“And abide quietly in your homes, and do not flaunt your charms as they used to flaunt them in the old days of pagan ignorance, and be constant in prayer, and render the purifying dues, and pay heed unto Allah and His Messenger: for Allah only wants to remove from you all that might be loathsome, O you members of the [Prophet’s] household, and to purify you to utmost purity.” [33:33]
I’ll give you some other examples of the ways in which feminism contradicts Islamic beliefs. In today’s world, to be a feminist is to be inclusive of all groups of people that in some way shape or form feel oppressed by society. There are a lot of groups and movements that fall under the umbrella of feminism that as practicing Muslims, our beliefs inherently contradict. I’m talking about engaging in conversations around identity politics, reproductive politics, viewing men as your enemy and competition, and even going as far as to normalize hateful speech towards men. Overall, Islam has a clear stance on issues relating to abortion, LGBTQIA+ rights, sexual promiscuity as well assigning men and women appropriate gender roles so society can function properly.
Feminists think that Muslim women who openly practice their faith and stick to their beliefs need someone to rescue them from the shackles of an oppressive religious ideology. When the women at the forefront of feminism are screaming #freethenipple, I suppose a woman choosing to do the exact opposite is seen as a rebellious act that threatens to leave a dark stain on the movement. This is precisely why under the banner of mainstream feminism, freedom of choice does not extend to Muslim women or modest/conservative women who hold traditional values. Although my religion teaches me to be respectful of people’s choices, it also states that I must stand firm in my own beliefs and not succumb to outward pressure to reform Islam, especially when it’s under so much threat.
There’s a famous saying, “If you are tolerant of everything then you stand for nothing.” I think as Muslim women, it’s about time we recognize that this feminist movement is not the solution to the nuanced problems we face within our own communities, and employing the same strategies they do will only create more division and hostility between the sexes. Islam doesn’t need to be reformed and we certainly don’t need feminism, a movement that categorizes us as oppressed to then advocate for us. If Islam is the moral anchor from which we operate all other aspects of life then surely the solution to many of the issues we face with sexism can be solved using the Quran and Sunnah.
Learning to Think for Yourself:
Fortunately, as I’ve matured, I have grown to disassociate myself with feminism as it doesn’t align with my worldview. I find the best way that we can tackle sexism and the negative treatment of women that we witness within our cultures and Muslim communities is to be vocal and enforce women’s rights in Islam. Every right that we could ever want has been awarded to us by Allah (SWT) since the time of the prophet Mohammed (SCW) and luckily these rights, for the most part, are protected by the law of the country in which we reside. Realize that Muslim women were honored and empowered centuries before the feminist movement emerged and regardless of whether feminists snigger at that remark or not, it remains true.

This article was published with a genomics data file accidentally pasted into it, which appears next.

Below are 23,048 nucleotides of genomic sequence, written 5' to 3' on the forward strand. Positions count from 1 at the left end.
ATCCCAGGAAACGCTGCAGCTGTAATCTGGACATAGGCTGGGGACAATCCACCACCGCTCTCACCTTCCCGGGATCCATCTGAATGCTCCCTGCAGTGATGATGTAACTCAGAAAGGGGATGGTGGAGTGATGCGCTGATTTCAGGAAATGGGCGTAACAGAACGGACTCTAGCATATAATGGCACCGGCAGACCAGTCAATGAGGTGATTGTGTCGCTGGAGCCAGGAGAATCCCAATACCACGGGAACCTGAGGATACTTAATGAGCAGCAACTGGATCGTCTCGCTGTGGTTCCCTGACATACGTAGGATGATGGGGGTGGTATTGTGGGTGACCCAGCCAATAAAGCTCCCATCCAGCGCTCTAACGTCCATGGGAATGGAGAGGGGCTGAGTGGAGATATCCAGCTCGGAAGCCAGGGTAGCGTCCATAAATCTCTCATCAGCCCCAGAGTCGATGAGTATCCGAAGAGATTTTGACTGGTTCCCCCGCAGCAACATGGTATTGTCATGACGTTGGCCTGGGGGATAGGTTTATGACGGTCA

If you don’t separate culture from religion then it’s easy to become bitter/resentful towards men and the world in general. I believe that it’s our personal responsibility to engage with people who will uphold our rights and vice versa. If we find that this is not the case, we have the right to demand better treatment or if possible, remove ourselves from that whole interaction. I think what feminism does (at least from my experience) is it obliterates women from the responsibility of their life choices; always blaming an external cause for their issues and looking outward for a solution. This to me sounds like a recipe for a life filled with bitterness, discontent, and a victimhood mentality. Contrary to what feminists preach, not every woman feels oppressed by society or wants to be in constant competition with men. In fact, there are a lot of perks to being a woman, embracing your femininity, and taking responsibility for your life choices.
I will conclude with this statement. Feminism is not absolved of questioning and criticism. It’s not automatically synonymous with “women’s rights” or “human rights”, you can advocate for the latter without subscribing to feminism. Any attempt to silence people who hold a different view further proves that there are flaws in that ideology.
If you have reached the end of this post, thank you for taking the time to read it. If you have any comments, leave them down below. Stay tuned for upcoming posts.